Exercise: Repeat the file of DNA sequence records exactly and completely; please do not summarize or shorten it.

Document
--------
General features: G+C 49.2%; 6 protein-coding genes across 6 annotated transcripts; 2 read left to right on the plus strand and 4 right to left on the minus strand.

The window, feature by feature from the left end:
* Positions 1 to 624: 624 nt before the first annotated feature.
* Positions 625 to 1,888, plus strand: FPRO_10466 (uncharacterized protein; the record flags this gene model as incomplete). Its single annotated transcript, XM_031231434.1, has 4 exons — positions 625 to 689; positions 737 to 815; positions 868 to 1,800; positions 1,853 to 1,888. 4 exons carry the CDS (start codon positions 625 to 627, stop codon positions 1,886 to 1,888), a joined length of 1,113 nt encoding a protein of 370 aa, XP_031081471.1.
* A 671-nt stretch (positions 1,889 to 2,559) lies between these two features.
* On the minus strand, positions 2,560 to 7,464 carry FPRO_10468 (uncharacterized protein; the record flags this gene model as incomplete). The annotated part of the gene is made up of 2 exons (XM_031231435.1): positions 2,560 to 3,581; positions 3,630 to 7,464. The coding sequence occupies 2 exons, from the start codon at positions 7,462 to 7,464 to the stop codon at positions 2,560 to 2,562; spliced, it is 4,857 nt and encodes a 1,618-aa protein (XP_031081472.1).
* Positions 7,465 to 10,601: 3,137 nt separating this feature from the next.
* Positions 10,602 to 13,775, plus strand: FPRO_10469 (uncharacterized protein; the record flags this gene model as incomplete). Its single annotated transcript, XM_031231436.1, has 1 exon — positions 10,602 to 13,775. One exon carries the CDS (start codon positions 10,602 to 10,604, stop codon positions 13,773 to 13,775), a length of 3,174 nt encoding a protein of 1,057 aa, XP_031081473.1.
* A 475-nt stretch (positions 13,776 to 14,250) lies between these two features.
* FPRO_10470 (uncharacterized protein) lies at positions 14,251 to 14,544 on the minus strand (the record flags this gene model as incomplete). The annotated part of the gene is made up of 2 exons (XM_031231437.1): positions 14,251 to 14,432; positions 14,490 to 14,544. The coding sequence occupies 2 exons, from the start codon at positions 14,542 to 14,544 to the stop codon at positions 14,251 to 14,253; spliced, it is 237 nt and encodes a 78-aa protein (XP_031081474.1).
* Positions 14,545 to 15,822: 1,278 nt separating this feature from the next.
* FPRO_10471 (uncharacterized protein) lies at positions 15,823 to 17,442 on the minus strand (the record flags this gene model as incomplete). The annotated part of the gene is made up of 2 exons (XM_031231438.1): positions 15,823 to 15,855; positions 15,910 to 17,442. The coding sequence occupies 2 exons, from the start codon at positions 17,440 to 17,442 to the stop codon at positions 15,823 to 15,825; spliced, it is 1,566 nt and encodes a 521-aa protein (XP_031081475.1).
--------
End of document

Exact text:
General features: G+C 49.2%; 6 protein-coding genes across 6 annotated transcripts; 2 read left to right on the plus strand and 4 right to left on the minus strand.

The window, feature by feature from the left end:
* Positions 1 to 624: 624 nt before the first annotated feature.
* Positions 625 to 1,888, plus strand: FPRO_10466 (uncharacterized protein; the record flags this gene model as incomplete). Its single annotated transcript, XM_031231434.1, has 4 exons — positions 625 to 689; positions 737 to 815; positions 868 to 1,800; positions 1,853 to 1,888. 4 exons carry the CDS (start codon positions 625 to 627, stop codon positions 1,886 to 1,888), a joined length of 1,113 nt encoding a protein of 370 aa, XP_031081471.1.
* A 671-nt stretch (positions 1,889 to 2,559) lies between these two features.
* On the minus strand, positions 2,560 to 7,464 carry FPRO_10468 (uncharacterized protein; the record flags this gene model as incomplete). The annotated part of the gene is made up of 2 exons (XM_031231435.1): positions 2,560 to 3,581; positions 3,630 to 7,464. The coding sequence occupies 2 exons, from the start codon at positions 7,462 to 7,464 to the stop codon at positions 2,560 to 2,562; spliced, it is 4,857 nt and encodes a 1,618-aa protein (XP_031081472.1).
* Positions 7,465 to 10,601: 3,137 nt separating this feature from the next.
* Positions 10,602 to 13,775, plus strand: FPRO_10469 (uncharacterized protein; the record flags this gene model as incomplete). Its single annotated transcript, XM_031231436.1, has 1 exon — positions 10,602 to 13,775. One exon carries the CDS (start codon positions 10,602 to 10,604, stop codon positions 13,773 to 13,775), a length of 3,174 nt encoding a protein of 1,057 aa, XP_031081473.1.
* A 475-nt stretch (positions 13,776 to 14,250) lies between these two features.
* FPRO_10470 (uncharacterized protein) lies at positions 14,251 to 14,544 on the minus strand (the record flags this gene model as incomplete). The annotated part of the gene is made up of 2 exons (XM_031231437.1): positions 14,251 to 14,432; positions 14,490 to 14,544. The coding sequence occupies 2 exons, from the start codon at positions 14,542 to 14,544 to the stop codon at positions 14,251 to 14,253; spliced, it is 237 nt and encodes a 78-aa protein (XP_031081474.1).
* Positions 14,545 to 15,822: 1,278 nt separating this feature from the next.
* FPRO_10471 (uncharacterized protein) lies at positions 15,823 to 17,442 on the minus strand (the record flags this gene model as incomplete). The annotated part of the gene is made up of 2 exons (XM_031231438.1): positions 15,823 to 15,855; positions 15,910 to 17,442. The coding sequence occupies 2 exons, from the start codon at positions 17,440 to 17,442 to the stop codon at positions 15,823 to 15,825; spliced, it is 1,566 nt and encodes a 521-aa protein (XP_031081475.1).